As the park proceeds with finalizing and implementing the livestock management plan, we re-emphasize that it is important for the park to achieve and maintain desired resource conditions that are consistent with the purposes for which the area was established. Once the plan is implemented, it will be important for the park to conduct periodic monitoring to track success and public acceptance as management actions are implemented in the future. We also encourage the park to consider adaptive management strategies as new data are made available and lessons are learned as to approaches that work best in different situations. Over time, the park may wish to consider a combination of strategies.
At a Park Service-wide level, there is unlikely to be a “one size fits all” management approach to feral horses and livestock within the National Park System. It is recognized that this can be a highly-charged issue, particularly with the local community as horses are well-loved. It needs to be articulated that it is critical that park managers comply with not only their park’s enabling legislation, but also with relevant laws, policies, and scientific information pertaining to the issue. The NEPA process was authorized and designed to examine the scientific data and to ensure public input. It is the Superintendent’s responsibility to review authorized options and best available information in the decision-making process. It would shameful if this issue were to become so politicized that the results of the public NEPA process are overridden.
In closing, we appreciate the opportunity to comment on this important planning process.
Michael B. Murray
Chair of the Executive Council
Coalition to Protect America’s National Parks
Bert Frost, Regional Director, Regions 3-5, National Park Service
Ray Sauvajot, Associate Director for Natural Resource Stewardship and Science, NPS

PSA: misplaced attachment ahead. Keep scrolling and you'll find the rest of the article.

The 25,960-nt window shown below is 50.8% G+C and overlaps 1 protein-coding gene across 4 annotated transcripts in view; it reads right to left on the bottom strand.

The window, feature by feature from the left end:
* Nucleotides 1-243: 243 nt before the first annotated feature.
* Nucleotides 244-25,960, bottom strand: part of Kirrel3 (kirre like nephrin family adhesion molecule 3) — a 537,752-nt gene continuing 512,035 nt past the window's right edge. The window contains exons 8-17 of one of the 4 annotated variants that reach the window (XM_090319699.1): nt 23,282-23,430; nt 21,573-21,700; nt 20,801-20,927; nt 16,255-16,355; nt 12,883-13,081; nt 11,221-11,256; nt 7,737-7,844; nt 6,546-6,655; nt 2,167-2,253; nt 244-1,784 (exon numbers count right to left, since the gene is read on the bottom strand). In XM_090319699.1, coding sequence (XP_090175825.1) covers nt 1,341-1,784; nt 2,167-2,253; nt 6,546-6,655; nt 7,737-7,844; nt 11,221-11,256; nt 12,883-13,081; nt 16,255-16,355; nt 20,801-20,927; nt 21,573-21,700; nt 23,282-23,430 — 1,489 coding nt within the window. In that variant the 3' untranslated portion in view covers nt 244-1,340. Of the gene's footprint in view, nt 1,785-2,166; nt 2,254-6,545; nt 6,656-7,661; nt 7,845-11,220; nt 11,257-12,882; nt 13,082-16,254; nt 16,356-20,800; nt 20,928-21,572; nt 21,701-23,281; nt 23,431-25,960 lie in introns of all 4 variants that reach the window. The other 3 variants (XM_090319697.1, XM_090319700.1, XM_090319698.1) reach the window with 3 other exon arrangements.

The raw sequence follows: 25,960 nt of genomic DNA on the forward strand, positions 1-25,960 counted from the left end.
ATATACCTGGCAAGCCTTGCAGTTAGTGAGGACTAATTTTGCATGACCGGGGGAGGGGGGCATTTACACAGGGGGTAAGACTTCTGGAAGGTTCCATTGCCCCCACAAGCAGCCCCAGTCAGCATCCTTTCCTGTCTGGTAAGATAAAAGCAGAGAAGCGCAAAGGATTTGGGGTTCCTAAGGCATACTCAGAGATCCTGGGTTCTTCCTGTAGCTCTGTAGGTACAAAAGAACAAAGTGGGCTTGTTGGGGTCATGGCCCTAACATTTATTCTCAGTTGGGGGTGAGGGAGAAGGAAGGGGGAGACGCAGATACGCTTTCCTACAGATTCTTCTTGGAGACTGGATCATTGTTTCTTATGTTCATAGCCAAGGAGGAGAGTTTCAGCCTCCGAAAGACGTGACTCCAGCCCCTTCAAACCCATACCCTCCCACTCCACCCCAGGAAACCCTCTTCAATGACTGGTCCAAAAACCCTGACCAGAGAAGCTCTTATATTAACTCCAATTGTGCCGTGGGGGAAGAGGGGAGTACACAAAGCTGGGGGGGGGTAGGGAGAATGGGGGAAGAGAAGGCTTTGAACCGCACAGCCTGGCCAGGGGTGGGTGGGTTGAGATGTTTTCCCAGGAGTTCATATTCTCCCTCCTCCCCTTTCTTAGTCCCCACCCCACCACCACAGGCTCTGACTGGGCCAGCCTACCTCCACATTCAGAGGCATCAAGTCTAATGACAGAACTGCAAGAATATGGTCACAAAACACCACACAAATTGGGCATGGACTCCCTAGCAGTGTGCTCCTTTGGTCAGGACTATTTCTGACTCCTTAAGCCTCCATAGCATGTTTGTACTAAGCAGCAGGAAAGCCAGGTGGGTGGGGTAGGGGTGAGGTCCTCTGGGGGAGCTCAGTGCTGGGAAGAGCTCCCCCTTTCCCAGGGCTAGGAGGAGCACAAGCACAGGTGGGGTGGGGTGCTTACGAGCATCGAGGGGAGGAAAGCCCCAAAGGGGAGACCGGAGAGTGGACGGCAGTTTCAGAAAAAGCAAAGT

The Honorable John Hoeven, United States Senator for the State of North Dakota
The Honorable Kevin Cramer, United State Senator for the State of North Dakota
The Honorable Kelly Armstrong, U.S. Representative for the State of North Dakota
- Barrón-Ortiz CI, Avilla LS, Jass CN, Bravo-Cuevas VM, Machado H and Mothé D (2019) What Is Equus? Reconciling Taxonomy and Phylogenetic Analyses. Front. Ecol. Evol. 7:343. doi: 10.3389/fevo.2019.00343
- Bourgeon, L. and A. Burke. 2021. Horse exploitation by Beringian hunters during the last Glacial Maximum. Quaternary Science Reviews 269: 107140
- Curry, A. 2023. Horse Nations. Science 379: 1288-1293.
- Henning, J.D., C.J. Duchardt, S. Esmaeli et al. 2023. A crossroads in the rearview mirror: the state of United States feral equid management in 2023. BioScience 73: 404-407.
- John, K.D. 2023. The horse is indigenous to North America: Why silencing the horse is so important to the settler project. Pp 19-38 in R. De Vos (editor). Decolonising Animals. Sydney University Press. Sydney.
- Librado, P., A. Fages, C. Gaunitz et al. 2016. The evolutionary origin and genetic makeup of domestic horses. Genetics 204: 423-434.
- Librado, P. and L. Orlando. 2019. Genomics and the evolutionary history of equids. Annu. Rev. Anim. Biosci. 9
- Librado, P., N. Khan, A. Fages et al. 2021. The origins and spread of domestic horses from the western Eurasian steppes. Nature 598, 634–640
- Luis, C., C. Bastos-Silveira, E. G. Cothran and M. do M. Oom. 2006. Iberian origins of New World horse breeds. J. Heredity 97: 107-113.
- MacPhee, R. n.d. The wild horse in native to North America. https://static1.squarespace.com/static/59f8c99ff09ca4e7c237d467/t/5a0f1c4a71c10bcd43005cc8/1510939723771/The+Wild+Horse+is+Native+to+North+America.pdf
- Naundrup, P.J. and J.-C. Svenning. 2015. A geographic assessment of the global scope for rewilding with wild-living horses (Equus ferus). PLoS One 10: e0132359
- Orlando. L. 2020. The Evolutionary and Historical Foundation of the Modern Horse: Lessons from Ancient Genomics. Annual Review of Genetics, Annual Reviews, 2020, 54: 563-581.
- Taylor, W.T.T., P. Librado, M.H.T. Isu, et al. 2023. Early dispersal of domestic horses into the Great Plains and northern Rockies. Science 379: 1316-1323.
- Vershinina, A.O, P.D Heintzman, D.G. Froese et al. 2021. Ancient horse genomes reveal the timing and extent of dispersals across the Bering Land Bridge. Molecular Ecology 30: 6144-6161.